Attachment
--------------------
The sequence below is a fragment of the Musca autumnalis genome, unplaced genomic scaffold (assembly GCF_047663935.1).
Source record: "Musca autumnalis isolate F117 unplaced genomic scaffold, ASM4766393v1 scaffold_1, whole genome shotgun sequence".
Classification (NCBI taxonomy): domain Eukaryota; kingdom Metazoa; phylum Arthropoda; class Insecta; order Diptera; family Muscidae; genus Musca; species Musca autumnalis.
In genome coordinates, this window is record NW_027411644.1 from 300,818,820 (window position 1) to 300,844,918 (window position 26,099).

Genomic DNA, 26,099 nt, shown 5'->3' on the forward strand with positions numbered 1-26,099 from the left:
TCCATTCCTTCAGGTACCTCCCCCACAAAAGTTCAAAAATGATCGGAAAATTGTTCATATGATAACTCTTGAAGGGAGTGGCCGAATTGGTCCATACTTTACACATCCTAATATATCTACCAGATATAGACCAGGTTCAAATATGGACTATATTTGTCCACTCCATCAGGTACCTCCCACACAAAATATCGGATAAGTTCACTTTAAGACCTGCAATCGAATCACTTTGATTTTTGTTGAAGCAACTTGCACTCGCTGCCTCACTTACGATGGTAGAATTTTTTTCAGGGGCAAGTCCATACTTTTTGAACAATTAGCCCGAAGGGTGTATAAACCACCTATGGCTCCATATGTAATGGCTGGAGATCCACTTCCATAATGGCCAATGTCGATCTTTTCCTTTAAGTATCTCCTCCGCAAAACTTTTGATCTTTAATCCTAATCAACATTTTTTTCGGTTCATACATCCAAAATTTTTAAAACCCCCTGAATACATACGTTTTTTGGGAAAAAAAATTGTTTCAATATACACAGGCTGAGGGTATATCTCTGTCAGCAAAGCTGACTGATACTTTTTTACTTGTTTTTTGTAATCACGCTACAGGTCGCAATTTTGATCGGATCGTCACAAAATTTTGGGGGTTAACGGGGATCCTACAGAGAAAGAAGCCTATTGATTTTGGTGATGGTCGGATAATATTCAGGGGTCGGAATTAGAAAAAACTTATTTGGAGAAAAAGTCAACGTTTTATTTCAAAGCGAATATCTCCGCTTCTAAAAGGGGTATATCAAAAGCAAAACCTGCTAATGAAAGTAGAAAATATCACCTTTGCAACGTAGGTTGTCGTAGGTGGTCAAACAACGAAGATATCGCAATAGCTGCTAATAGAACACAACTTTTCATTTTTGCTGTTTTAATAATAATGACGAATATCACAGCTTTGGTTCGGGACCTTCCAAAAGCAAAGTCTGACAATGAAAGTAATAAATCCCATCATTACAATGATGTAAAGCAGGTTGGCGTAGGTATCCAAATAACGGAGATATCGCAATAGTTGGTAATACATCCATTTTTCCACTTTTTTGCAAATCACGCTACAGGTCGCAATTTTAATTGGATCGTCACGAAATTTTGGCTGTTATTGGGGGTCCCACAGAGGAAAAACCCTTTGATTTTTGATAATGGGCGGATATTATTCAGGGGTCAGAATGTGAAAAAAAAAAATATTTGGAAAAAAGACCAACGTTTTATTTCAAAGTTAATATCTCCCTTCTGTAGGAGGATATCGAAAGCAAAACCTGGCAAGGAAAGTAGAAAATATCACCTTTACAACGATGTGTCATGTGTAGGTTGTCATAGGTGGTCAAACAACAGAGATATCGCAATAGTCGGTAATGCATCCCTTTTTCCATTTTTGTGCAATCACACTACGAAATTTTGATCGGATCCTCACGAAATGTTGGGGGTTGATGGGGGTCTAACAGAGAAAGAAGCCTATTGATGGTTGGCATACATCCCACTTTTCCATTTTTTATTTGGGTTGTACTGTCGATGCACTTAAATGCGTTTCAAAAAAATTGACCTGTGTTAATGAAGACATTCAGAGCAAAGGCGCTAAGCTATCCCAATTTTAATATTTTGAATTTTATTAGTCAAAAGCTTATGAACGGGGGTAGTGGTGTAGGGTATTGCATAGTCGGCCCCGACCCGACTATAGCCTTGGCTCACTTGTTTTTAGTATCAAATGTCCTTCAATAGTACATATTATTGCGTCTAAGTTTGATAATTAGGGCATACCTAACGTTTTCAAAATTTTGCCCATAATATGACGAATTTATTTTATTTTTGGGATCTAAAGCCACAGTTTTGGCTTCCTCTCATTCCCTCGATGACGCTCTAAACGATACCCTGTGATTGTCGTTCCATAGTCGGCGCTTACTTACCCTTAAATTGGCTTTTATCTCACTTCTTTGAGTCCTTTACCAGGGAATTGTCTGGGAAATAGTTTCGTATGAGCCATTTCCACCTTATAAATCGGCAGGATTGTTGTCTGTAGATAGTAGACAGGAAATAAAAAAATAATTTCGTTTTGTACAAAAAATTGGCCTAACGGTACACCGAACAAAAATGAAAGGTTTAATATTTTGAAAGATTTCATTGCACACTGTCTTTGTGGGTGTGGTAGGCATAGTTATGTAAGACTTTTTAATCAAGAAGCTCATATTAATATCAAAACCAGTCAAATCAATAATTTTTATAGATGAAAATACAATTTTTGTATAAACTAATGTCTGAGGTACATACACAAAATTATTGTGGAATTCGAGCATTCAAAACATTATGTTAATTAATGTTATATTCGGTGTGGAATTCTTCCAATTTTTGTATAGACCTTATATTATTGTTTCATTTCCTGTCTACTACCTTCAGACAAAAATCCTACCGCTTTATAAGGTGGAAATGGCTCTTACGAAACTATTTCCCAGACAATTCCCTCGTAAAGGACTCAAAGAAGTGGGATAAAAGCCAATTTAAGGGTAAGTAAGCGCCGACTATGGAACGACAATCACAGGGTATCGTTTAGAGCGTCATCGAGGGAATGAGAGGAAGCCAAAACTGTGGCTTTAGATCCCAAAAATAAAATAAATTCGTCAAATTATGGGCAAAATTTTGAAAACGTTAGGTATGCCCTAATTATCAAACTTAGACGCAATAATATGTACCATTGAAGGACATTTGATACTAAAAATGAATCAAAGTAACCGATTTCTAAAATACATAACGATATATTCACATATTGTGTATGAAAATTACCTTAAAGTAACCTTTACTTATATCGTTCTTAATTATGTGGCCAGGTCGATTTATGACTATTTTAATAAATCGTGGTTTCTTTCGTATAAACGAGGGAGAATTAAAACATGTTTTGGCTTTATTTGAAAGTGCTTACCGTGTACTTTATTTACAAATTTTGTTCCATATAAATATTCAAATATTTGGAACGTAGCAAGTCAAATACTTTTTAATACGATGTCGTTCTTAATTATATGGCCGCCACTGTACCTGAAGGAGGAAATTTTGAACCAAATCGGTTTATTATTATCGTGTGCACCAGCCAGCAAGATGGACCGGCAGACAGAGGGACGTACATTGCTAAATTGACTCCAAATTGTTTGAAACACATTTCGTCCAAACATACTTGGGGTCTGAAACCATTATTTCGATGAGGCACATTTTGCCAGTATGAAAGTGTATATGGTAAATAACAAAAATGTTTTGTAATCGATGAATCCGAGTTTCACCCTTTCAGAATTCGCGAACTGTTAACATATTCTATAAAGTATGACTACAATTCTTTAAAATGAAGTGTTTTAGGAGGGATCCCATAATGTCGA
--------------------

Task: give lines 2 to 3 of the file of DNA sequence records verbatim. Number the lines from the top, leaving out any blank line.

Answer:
Source record: "Musca autumnalis isolate F117 unplaced genomic scaffold, ASM4766393v1 scaffold_1, whole genome shotgun sequence".
Classification (NCBI taxonomy): domain Eukaryota; kingdom Metazoa; phylum Arthropoda; class Insecta; order Diptera; family Muscidae; genus Musca; species Musca autumnalis.